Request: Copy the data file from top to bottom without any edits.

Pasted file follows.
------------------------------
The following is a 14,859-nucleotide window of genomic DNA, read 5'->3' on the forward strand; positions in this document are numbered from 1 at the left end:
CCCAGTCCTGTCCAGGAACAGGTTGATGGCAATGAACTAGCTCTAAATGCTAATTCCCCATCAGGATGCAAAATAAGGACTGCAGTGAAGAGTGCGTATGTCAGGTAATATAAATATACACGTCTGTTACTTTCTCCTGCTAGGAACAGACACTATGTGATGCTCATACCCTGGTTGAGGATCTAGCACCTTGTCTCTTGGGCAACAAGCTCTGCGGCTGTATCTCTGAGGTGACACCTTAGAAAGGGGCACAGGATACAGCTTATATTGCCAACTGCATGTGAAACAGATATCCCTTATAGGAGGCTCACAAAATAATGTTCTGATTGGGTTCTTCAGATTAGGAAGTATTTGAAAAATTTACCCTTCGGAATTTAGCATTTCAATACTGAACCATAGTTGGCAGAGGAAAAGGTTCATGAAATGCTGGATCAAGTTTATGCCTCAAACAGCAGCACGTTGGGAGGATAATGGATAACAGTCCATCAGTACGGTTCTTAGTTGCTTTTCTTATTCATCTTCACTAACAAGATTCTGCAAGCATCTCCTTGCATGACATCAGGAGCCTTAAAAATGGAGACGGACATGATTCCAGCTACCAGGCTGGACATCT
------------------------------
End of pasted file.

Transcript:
The following is a 14,859-nucleotide window of genomic DNA, read 5'->3' on the forward strand; positions in this document are numbered from 1 at the left end:
CCCAGTCCTGTCCAGGAACAGGTTGATGGCAATGAACTAGCTCTAAATGCTAATTCCCCATCAGGATGCAAAATAAGGACTGCAGTGAAGAGTGCGTATGTCAGGTAATATAAATATACACGTCTGTTACTTTCTCCTGCTAGGAACAGACACTATGTGATGCTCATACCCTGGTTGAGGATCTAGCACCTTGTCTCTTGGGCAACAAGCTCTGCGGCTGTATCTCTGAGGTGACACCTTAGAAAGGGGCACAGGATACAGCTTATATTGCCAACTGCATGTGAAACAGATATCCCTTATAGGAGGCTCACAAAATAATGTTCTGATTGGGTTCTTCAGATTAGGAAGTATTTGAAAAATTTACCCTTCGGAATTTAGCATTTCAATACTGAACCATAGTTGGCAGAGGAAAAGGTTCATGAAATGCTGGATCAAGTTTATGCCTCAAACAGCAGCACGTTGGGAGGATAATGGATAACAGTCCATCAGTACGGTTCTTAGTTGCTTTTCTTATTCATCTTCACTAACAAGATTCTGCAAGCATCTCCTTGCATGACATCAGGAGCCTTAAAAATGGAGACGGACATGATTCCAGCTACCAGGCTGGACATCT